Next fiscal year, the Ground Self-Defense Force will establish a new organization, tentatively named the Ground Central Command (GCC), at Camp Asaka, a GSDF garrison straddling Tokyo’s Nerima Ward and the three Saitama prefectural cities of Asaka, Wako, and Niiza. With the establishment of the new command, the headquarters of the GSDF’s Central Readiness Force (CRF) (Sagamihara City, Kanagawa Prefecture) will be abolished. The current CRF headquarters building will be shared with U.S. forces, Akahata learned from sources on Nov. 17. The Japanese government spent 18 billion yen to build the CRF headquarters for the GSDF’s exclusive use, but now it will be provided to the U.S. forces.
The CRF headquarters was established in March 2007 at Camp Asaka for the GSDF’s centralized management of its overseas missions. In March 2013, the headquarters was moved to the U.S. Army’s Camp Zama, stretching over Zama and Sagamihara cities in Kanagawa Prefecture, as part of the establishment of a bilateral headquarters along with the realignment of U.S. forces in Japan.
The joint use of the CRF headquarters building was approved at a meeting of the Japan-U.S. Joint Committee held on July 28 this year. In an earlier agreement made in 2009, the Japanese and U.S. governments decided to share only the site of the headquarters with a total area of approximately 38,000 square meters. But this year’s agreement included the headquarters building with about 2,000 square meters in addition to the site.
Regarding the joint use of the CRF headquarters building, an official of the Defense Ministry’s Public Information Division explained, “It’s intended to make the most of close relations between the GSDF and U.S. Army Japan.” The official added, “The decision on the joint use is based on the Status of Forces Agreement’s Article 2, Paragraph 4 (a) that allows Japan’s temporary use of facilities when the U.S. military does not use them.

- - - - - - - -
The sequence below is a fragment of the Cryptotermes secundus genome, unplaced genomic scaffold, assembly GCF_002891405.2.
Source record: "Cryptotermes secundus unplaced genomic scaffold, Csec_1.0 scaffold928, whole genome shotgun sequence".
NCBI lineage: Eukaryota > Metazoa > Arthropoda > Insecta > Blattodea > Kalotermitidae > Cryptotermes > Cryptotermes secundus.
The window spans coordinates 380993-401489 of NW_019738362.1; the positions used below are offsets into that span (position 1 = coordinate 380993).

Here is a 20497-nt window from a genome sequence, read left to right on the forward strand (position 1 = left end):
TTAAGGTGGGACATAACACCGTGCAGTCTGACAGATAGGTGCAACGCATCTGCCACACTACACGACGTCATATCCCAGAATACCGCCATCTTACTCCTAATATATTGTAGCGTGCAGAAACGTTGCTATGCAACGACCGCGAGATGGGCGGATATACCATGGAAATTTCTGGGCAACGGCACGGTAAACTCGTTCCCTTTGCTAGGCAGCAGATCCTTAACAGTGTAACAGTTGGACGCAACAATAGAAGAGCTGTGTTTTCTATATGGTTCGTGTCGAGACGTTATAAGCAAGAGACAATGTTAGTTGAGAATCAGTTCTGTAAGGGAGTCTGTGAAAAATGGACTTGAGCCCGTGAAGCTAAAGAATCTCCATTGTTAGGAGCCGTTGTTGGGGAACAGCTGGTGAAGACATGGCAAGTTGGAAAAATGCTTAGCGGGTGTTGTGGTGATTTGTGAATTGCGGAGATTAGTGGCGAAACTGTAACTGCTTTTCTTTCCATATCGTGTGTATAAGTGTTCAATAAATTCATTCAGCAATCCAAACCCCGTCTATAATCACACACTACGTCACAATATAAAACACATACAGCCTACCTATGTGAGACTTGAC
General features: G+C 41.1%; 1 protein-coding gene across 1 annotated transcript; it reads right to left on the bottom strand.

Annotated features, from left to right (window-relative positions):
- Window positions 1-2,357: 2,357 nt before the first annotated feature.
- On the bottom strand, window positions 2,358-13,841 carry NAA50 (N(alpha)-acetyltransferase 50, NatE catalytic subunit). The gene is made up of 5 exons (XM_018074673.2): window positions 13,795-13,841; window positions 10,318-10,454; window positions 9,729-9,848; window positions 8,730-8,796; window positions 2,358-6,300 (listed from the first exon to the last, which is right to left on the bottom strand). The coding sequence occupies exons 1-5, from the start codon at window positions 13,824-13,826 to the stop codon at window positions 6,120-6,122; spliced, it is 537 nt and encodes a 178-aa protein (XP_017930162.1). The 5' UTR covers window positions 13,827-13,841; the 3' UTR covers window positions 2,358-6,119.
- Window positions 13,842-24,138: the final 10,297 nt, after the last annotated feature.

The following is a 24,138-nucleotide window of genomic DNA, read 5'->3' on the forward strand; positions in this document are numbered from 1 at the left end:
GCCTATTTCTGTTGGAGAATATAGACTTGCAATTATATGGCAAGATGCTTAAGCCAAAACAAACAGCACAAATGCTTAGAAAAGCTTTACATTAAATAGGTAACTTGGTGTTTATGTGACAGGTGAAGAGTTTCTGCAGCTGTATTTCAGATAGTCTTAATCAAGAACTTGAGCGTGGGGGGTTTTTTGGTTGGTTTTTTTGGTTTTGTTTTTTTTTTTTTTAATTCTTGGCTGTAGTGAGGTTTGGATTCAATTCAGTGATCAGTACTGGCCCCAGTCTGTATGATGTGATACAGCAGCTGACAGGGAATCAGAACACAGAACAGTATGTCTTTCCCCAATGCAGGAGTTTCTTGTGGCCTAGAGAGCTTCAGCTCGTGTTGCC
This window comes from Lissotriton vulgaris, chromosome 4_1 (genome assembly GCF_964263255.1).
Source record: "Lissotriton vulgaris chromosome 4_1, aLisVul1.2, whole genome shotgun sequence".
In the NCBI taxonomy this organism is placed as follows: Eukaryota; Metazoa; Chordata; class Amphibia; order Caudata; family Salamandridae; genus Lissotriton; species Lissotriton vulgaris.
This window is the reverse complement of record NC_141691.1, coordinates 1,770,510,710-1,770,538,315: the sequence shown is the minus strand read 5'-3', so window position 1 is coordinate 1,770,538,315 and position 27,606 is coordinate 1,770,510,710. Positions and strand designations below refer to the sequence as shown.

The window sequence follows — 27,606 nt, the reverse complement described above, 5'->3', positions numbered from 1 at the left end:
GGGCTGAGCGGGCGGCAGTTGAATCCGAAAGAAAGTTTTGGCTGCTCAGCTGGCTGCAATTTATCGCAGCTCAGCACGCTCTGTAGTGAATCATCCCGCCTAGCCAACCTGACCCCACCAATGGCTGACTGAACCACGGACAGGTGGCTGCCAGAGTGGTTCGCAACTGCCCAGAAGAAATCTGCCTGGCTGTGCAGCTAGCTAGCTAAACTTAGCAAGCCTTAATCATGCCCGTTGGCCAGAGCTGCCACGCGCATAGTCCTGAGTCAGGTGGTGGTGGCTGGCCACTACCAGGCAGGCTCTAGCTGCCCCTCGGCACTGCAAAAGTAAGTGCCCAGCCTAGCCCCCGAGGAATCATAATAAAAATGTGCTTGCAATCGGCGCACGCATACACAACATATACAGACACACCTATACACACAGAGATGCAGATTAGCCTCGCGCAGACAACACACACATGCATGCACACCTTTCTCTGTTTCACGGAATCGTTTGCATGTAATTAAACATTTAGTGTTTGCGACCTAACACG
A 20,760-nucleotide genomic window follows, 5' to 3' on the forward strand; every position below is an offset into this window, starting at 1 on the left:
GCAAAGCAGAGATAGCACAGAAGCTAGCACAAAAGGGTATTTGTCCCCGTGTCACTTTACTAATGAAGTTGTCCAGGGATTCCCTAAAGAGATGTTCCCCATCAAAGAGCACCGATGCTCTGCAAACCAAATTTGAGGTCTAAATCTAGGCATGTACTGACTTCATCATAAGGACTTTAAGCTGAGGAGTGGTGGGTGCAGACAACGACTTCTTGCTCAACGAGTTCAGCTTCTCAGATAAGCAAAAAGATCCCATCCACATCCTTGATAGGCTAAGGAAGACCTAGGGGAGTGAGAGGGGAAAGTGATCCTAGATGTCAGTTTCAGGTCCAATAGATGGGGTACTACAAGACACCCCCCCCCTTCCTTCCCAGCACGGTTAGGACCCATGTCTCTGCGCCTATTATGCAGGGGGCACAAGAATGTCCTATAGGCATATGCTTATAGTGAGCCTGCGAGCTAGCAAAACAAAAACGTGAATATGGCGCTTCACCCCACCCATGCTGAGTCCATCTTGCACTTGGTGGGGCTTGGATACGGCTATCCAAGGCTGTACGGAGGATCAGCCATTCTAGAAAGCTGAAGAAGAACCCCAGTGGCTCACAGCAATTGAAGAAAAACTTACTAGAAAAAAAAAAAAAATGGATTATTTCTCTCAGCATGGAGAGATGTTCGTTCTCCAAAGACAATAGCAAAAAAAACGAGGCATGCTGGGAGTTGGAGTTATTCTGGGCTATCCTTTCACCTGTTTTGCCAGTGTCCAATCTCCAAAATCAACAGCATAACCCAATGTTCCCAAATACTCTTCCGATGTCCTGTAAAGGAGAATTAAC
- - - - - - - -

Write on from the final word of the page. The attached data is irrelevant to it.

In December 2007, the U.S. Army First Corps established its forward-deployed command at Camp Zama as an operations command for rapid deployment in the event of contingencies in the Asia-Pacific region. The First Corps and the CRF headquarters plan to jointly run a command post for operations overseas, which indicates their integration is moving forward.
With the abolishment of the CRF headquarters, the two governments plan to newly establish a “Japan-U.S. joint division” within the GSDF Central Command in order to strengthen cooperation between the First Corps’ forward-deployed command and GSDF at the CRF headquarters building.
The establishment of the GCC means the construction of a third GSDF building in only 10 years from the CRF’s launch to its scheduled abolishment, spending a total of 28 billion yen until the current fiscal year, broken down into about 800 million yen yen for the construction of CRF headquarters at Camp Asaka in March 2007, 18 billion yen to move the CRF headquarters to U.S. Army Camp Zama in March 2013, and 9.2 billion yen for the construction of the GCC at Camp Asaka in FY2017.